Question on active low and active high logic

Discussion in 'Electronics Homework Help' started by BlueCerealBox, Oct 3, 2014.

1. BlueCerealBox

27
0
Sep 30, 2014
Hi ,

I have a homework question which asks me to find the boolean equation of X.L in the image attached , the solutions are also attached. But I'm rather confused with all the active low and active high signals.

Why does it say that /Z1 = /A/B/C/D ? Shouldn't not /A/B/C/D be Z1 instead ? and /Z1 be /(/A/B/C/D) ?

I am aware that X.L = /X . H

I am seriously confused. Hoping to seek clarification.

Thanks!

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2. Harald KappModeratorModerator

10,811
2,438
Nov 17, 2011
I do understand your confusion - I'm confused, too.

It should be either
/Z0 = /A*/B*/C*/D
or
/Z1 = /A*/B*C*/D - this is more likely because the equation also states /Z1=/A2*/A1*A0*E3*/E2*/E1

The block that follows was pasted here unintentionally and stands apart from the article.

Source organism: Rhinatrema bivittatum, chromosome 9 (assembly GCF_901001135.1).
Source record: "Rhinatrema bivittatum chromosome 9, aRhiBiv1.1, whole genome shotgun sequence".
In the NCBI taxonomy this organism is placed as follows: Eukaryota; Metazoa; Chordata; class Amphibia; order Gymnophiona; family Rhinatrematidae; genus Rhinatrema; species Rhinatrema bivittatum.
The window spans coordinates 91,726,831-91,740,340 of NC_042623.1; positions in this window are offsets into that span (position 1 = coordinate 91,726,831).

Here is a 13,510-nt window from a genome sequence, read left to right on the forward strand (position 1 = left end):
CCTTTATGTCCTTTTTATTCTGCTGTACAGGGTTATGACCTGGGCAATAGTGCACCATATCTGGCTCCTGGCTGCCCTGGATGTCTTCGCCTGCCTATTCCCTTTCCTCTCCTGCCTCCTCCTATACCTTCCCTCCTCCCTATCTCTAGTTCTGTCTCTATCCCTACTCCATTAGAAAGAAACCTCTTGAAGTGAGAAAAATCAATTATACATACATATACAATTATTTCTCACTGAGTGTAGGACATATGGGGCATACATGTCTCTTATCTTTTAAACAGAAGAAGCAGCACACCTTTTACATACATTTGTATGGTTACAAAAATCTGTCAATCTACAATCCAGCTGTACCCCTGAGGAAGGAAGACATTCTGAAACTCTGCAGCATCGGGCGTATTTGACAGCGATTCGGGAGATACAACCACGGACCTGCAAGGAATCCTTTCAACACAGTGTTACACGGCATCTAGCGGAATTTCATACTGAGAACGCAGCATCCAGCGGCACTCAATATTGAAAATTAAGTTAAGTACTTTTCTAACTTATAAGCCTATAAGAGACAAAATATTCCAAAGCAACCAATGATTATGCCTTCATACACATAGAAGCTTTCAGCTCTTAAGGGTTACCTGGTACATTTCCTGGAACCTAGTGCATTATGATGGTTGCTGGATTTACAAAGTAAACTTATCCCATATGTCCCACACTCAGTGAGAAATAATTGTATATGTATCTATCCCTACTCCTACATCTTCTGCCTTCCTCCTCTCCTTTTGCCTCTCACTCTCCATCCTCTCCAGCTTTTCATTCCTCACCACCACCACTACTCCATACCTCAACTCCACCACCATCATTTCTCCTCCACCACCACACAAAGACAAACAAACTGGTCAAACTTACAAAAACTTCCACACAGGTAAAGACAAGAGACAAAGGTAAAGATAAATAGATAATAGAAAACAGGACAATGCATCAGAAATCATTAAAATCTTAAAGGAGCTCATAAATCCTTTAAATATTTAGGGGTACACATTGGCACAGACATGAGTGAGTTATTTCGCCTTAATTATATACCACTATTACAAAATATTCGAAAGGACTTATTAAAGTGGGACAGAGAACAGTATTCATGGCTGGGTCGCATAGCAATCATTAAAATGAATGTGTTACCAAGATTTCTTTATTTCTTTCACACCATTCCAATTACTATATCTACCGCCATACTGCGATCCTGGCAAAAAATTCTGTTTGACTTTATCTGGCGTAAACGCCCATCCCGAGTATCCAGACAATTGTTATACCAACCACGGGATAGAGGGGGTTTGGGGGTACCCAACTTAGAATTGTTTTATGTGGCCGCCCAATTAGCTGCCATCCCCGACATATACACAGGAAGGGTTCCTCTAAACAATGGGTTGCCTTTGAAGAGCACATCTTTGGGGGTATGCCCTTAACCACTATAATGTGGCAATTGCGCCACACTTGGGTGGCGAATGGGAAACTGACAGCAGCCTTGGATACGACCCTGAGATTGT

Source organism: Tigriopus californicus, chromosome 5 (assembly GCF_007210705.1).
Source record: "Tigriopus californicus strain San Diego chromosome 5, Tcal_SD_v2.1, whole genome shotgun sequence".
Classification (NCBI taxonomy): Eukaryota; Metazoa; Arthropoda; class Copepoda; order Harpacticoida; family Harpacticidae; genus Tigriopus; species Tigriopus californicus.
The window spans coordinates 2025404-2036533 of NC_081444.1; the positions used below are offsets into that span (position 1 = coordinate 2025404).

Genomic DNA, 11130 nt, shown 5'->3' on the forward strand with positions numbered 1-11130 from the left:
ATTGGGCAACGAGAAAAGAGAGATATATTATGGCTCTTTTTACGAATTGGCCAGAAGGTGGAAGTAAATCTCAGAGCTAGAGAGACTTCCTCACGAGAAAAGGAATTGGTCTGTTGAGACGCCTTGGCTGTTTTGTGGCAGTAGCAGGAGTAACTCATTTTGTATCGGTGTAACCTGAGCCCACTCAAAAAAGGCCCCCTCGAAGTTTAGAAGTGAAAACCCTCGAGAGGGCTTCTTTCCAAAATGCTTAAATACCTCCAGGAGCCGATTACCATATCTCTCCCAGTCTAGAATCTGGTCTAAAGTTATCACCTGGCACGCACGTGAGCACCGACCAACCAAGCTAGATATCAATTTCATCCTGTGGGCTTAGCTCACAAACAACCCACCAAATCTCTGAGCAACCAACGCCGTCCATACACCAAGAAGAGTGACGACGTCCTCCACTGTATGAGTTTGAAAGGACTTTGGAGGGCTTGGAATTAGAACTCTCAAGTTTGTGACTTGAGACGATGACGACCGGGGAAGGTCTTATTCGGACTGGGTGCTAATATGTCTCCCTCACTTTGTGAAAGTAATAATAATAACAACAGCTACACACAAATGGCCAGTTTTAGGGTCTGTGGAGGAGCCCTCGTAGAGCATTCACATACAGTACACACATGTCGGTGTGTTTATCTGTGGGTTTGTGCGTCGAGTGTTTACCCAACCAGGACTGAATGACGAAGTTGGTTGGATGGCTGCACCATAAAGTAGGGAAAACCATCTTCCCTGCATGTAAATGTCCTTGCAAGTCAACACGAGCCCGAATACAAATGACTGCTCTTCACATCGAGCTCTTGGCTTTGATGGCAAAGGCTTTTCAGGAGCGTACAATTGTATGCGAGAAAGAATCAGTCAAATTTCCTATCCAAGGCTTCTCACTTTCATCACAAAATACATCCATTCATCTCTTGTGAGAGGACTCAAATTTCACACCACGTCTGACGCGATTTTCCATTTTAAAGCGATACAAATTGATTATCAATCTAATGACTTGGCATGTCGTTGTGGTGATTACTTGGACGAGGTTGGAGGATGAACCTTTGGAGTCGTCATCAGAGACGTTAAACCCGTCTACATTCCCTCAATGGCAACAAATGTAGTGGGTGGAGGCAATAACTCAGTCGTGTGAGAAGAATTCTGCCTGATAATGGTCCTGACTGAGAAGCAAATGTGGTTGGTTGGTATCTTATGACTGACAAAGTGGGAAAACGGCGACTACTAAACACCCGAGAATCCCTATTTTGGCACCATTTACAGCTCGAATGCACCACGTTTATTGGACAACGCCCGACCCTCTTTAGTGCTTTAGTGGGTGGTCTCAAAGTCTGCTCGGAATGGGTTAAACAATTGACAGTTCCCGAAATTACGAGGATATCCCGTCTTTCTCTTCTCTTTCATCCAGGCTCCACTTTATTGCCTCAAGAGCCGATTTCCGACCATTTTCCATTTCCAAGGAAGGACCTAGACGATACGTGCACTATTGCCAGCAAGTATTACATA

THe notation /Z only signals that Z is active low, meaning it is low if the condition of the equation is fulfilled, high otherwise.

The notation X.L or X.H I do not recognize.

3. BlueCerealBox

27
0
Sep 30, 2014
I went and thought about it for a bit and came up with this :

Assume you connect signal B.H to a NOT gate , you would get /B.H at the output of the NOT gate. Condensing this simple connection would give you a signal B.L

That is what they're probably doing at the output. The NOT gate connected to Z1 could be condensed into Z1.L , which would explain why X.L = Z1.Z3.Z4.Z7 , if you were to expand the signal X.L at the output of the NAND gate , the 2 NOT gates would cancel out , leaving you with a NAND gate.

I'm unsure of the validity of this theory though.

4. Harald KappModeratorModerator

10,811
2,438
Nov 17, 2011
I cannot comment on this as I do not recognize the notation X.L or X.H. Sorry. Maybe someone else can?

5. BlueCerealBox

27
0
Sep 30, 2014
X.L stands for active low signal output X and X.H stands for active high output X.

6. Harald KappModeratorModerator

10,811
2,438
Nov 17, 2011
I'd be using /X for a low active signal and X for a high active signal. For me this evokes considerably less confusion since I can directly insert this notation into Boolean equations.